Senate Bill 204, co-sponsored by Sens. Candace Gould, R-Albuquerque, and Jacob Candelaria, D-Albuquerque, and Rep. Gail Armstrong, R-Socorro, would allow children who are qualified patients to use the medicine in school settings and permit school personnel to administer it.

With little discussion, 35 senators voted to pass and two did not.

Gould told Senators the bill addresses the problem of students choosing between going to school every day and taking their medicine.

"My constituent came to me, torn between using medicine that's working more effectively for her child's epilepsy with less side effects than the Valium she was using and being able to go to school," she said.

That constituent is Lindsay Sledge, whose daughter Paloma uses cannabis oil regularly to control severe seizures.

Sledge has been pushing to change the law in the state.

Sledge told the Journal she's "very excited" about the Senate's approval of the legislation.

"I'm sort of blown away by the amount of support we've had for the bill," she said. "When I first started doing this whole process, I had several people say this was going to be next to impossible."

Sen. Antoinette Sedillo Lopez, D-Albuquerque, supported the bill during Monday's debate, saying it addresses a problem across the state.

"Since it is the policy of this state to support medical marijuana this is an opportunity to let our schools know that they need to support it for our children as well," she said.

There are currently 175 other children in the state using medical cannabis, Gould said.

Sen. Pat Woods, R-Broadview, who voted not to pass the bill, pushed on SB 204 because it did not appropriate money for storing the medicine.

Gould said the medical cannabis probably would be locked up with other prescription medicines that are allowed on school campuses now.

The bipartisan bill approaches the use of medical cannabis at school much like the use of other drugs at schools.

But districts are allowed to opt out if they can determine they'd lose federal funding because marijuana remains illegal under federal law. SB 204 has a provision that allows parents to appeal to the state Public Education Department if districts are exempted from allowing the medicine at school.

The bill now heads to the House.

"I'm hopeful it will pass its next step quickly," Sledge said.

Courtesy of Las Cruces Sun.

S. 420 Introduced To End Federal Prohibition And Regulate Marijuana Nationwide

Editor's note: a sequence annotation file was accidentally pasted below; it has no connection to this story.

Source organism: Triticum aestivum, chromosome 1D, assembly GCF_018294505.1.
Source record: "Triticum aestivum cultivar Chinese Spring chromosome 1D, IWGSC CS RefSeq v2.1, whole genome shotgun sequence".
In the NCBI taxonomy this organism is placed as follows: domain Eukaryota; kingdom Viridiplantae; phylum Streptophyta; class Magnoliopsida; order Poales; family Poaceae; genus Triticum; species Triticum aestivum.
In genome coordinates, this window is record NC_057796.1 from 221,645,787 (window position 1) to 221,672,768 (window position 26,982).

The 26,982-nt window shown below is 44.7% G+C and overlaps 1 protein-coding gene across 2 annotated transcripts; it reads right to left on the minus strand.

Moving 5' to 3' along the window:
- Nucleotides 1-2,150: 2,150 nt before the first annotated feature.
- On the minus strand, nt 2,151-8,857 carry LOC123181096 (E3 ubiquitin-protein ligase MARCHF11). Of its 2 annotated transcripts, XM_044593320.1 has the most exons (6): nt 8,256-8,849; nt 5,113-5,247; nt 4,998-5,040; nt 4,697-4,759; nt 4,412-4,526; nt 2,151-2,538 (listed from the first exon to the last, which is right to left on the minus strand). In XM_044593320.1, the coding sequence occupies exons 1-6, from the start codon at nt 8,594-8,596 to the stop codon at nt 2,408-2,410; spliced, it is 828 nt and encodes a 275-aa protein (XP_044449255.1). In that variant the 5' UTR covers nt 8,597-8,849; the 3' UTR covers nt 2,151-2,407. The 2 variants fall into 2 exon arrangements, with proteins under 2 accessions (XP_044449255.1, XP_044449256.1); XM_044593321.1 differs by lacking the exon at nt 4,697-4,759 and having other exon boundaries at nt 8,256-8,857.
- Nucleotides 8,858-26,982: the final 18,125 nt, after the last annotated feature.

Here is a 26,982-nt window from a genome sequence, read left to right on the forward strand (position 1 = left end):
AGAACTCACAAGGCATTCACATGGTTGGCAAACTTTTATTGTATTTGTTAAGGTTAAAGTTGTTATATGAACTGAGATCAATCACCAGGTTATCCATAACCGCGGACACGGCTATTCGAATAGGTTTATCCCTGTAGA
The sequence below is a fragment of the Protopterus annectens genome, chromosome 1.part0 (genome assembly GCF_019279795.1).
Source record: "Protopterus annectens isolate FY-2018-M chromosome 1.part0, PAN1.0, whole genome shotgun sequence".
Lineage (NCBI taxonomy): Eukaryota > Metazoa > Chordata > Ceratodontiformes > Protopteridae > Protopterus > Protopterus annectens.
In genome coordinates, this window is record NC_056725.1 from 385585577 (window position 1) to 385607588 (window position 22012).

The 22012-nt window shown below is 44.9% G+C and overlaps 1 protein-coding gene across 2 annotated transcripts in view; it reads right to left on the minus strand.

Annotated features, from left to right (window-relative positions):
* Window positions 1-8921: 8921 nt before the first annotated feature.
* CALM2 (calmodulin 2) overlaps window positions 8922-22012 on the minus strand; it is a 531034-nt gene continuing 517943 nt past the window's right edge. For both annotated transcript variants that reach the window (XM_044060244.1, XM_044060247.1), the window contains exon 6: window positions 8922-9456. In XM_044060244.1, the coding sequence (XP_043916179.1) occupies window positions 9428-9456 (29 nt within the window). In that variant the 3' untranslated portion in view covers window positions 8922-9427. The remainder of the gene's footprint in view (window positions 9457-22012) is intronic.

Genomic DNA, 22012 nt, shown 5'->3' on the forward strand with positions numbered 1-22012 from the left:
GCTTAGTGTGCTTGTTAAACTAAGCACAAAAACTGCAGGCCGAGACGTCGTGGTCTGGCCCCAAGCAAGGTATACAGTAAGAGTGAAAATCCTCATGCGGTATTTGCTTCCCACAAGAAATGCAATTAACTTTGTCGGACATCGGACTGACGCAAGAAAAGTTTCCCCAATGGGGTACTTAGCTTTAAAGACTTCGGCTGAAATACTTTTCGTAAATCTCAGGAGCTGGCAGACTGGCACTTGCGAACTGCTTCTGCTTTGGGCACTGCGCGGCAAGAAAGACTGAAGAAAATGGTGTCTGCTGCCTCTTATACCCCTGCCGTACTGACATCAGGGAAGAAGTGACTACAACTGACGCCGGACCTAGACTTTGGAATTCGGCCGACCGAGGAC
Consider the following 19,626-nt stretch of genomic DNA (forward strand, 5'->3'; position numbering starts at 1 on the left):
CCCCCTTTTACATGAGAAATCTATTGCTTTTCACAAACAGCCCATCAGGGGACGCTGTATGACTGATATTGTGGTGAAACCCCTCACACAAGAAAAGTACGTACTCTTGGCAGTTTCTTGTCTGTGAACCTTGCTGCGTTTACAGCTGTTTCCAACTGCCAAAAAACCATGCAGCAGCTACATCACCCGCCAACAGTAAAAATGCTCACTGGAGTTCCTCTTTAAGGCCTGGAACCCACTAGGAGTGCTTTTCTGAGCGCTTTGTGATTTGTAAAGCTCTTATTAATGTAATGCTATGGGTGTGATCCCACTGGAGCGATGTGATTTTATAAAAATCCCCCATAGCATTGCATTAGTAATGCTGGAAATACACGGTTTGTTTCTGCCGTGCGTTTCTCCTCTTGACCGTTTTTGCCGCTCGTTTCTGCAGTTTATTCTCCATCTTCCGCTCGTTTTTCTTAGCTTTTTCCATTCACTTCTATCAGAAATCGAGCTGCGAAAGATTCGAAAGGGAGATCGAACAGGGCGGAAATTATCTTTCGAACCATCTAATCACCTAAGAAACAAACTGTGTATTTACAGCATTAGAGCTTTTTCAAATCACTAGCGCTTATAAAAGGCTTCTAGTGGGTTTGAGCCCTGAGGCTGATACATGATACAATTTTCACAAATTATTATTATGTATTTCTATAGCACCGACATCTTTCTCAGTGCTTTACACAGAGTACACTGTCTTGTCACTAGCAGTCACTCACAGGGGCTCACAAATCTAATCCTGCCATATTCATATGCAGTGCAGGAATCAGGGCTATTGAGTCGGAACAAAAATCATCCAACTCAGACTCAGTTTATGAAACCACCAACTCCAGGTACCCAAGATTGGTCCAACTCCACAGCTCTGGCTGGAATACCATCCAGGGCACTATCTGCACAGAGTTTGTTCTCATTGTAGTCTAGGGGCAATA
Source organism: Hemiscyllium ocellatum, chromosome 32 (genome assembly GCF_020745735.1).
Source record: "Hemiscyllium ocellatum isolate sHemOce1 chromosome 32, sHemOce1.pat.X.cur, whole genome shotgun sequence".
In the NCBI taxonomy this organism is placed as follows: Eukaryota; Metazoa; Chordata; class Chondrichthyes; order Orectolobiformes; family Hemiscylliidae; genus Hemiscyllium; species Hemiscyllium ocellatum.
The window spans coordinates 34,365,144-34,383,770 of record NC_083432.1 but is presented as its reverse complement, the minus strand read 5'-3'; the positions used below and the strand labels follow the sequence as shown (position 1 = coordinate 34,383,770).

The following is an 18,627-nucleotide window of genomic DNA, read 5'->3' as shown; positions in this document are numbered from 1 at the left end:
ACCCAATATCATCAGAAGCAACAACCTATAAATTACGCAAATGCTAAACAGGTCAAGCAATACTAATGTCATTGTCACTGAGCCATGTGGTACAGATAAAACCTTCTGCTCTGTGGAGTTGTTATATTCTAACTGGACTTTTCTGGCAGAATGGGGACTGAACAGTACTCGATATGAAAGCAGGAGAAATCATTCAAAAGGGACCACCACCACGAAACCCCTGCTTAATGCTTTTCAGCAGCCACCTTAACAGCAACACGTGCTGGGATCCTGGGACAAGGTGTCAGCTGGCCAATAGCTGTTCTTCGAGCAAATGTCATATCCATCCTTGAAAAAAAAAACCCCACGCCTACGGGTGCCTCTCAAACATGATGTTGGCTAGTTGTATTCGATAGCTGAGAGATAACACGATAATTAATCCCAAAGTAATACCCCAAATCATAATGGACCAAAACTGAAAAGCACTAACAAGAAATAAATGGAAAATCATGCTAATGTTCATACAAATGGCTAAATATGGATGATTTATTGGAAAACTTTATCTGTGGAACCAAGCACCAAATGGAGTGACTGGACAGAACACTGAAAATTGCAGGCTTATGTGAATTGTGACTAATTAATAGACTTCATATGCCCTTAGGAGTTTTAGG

Senator Ron Wyden has introduced legislation in the Senate — The Marijuana Revenue and Regulation Act— to permit states to establish their own marijuana regulatory policies free from federal interference. In addition to removing marijuana from the United States Controlled Substances Act, this legislation also removes enforcement power from the US Drug Enforcement Administration in matters concerning marijuana possession, production, and sales — thus permitting state governments to regulate these activities as they see fit.Click here to send a message to your lawmakers in support of Senate Bill 420 now!“Senate Bill 420 is another sign that the growing public support for ending our failed war on cannabis consumers nationwide is continuing to translate into political support amongst federal officials,” said NORML Political Director Justin Strekal. “If we are truly going to move our nation towards sensible marijuana policies, the removal of marijuana from the Controlled Substances Act is paramount. Annually, 650,000 Americans are arrested for nothing more than the possession of small amounts of marijuana and now is the time for Congress to once and for all end put an end to the national embarrassment that is cannabis prohibition. With marijuana legalization being supported by a supermajority of Americans while Congress’ approval rating hovers around 20 percent, ending our country’s disastrous prohibition against marijuana would not just be good policy, but good politics.”Upon introduction, Senator Wyden said, “The federal prohibition of marijuana is wrong, plain and simple. Too many lives have been wasted, and too many economic opportunities have been missed. It’s time Congress make the changes Oregonians and Americans across the country are demanding.”Representative Earl Blumenauer, who will carry the House companion legislation, said, “Oregon has been and continues to be a leader in commonsense marijuana policies and the federal government must catch up,” said Blumenauer. “The American people have elected the most pro-cannabis Congress in American history and significant pieces of legislation are being introduced. The House is doing its work and with the help of Senator Wyden’s leadership in the Senate, we will break through.”Legislative text for the Marijuana Revenue and Regulation Act can be found here.Thirty-three states, Washington, D.C. and the U.S. territories of Guam and Puerto Rico have enacted legislation specific to the physician-authorized use of cannabis. Moreover, an estimated 73 million Americans now reside in the ten states where anyone over the age of 21 may possess cannabis legally. An additional fifteen states have passed laws specific to the possession of cannabidiol (CBD) oil for therapeutic purposes.Sixty-eight percent of registered voters “support the legalization of marijuana,” according to national polling data compiled by the Center for American Progress. The percentage is the highest level of support for legalization ever reported in a nationwide, scientific poll.Majorities of Democrats (77 percent), Independents (62 percent), and Republicans (57 percent) back legalization. The results of a 2017 nationwide Gallup poll similarly found majority support among all three groups.To date, these statewide regulatory programs are operating largely as voters and politicians intended. The enactment of these policies have not negatively impacted workplace safety, crime rates, traffic safety, oryouth use patterns. Instead, they have stimulated economic development and created hundreds of millions of dollars in new tax revenue.Specifically, a 2017 report estimates that over 149,000 Americans are now working full-time in the cannabis industry. Tax revenues from states like Colorado, Oregon, and Washington now exceed initial projections. Further, numerous studies have identified an association between cannabis access and lower rates of opioid use, abuse, hospitalizations, and mortality.https://blog.norml.org/2019/02/08/s-420-introduced-to-end-federal-prohibition-and-regulate-marijuana-nationwide/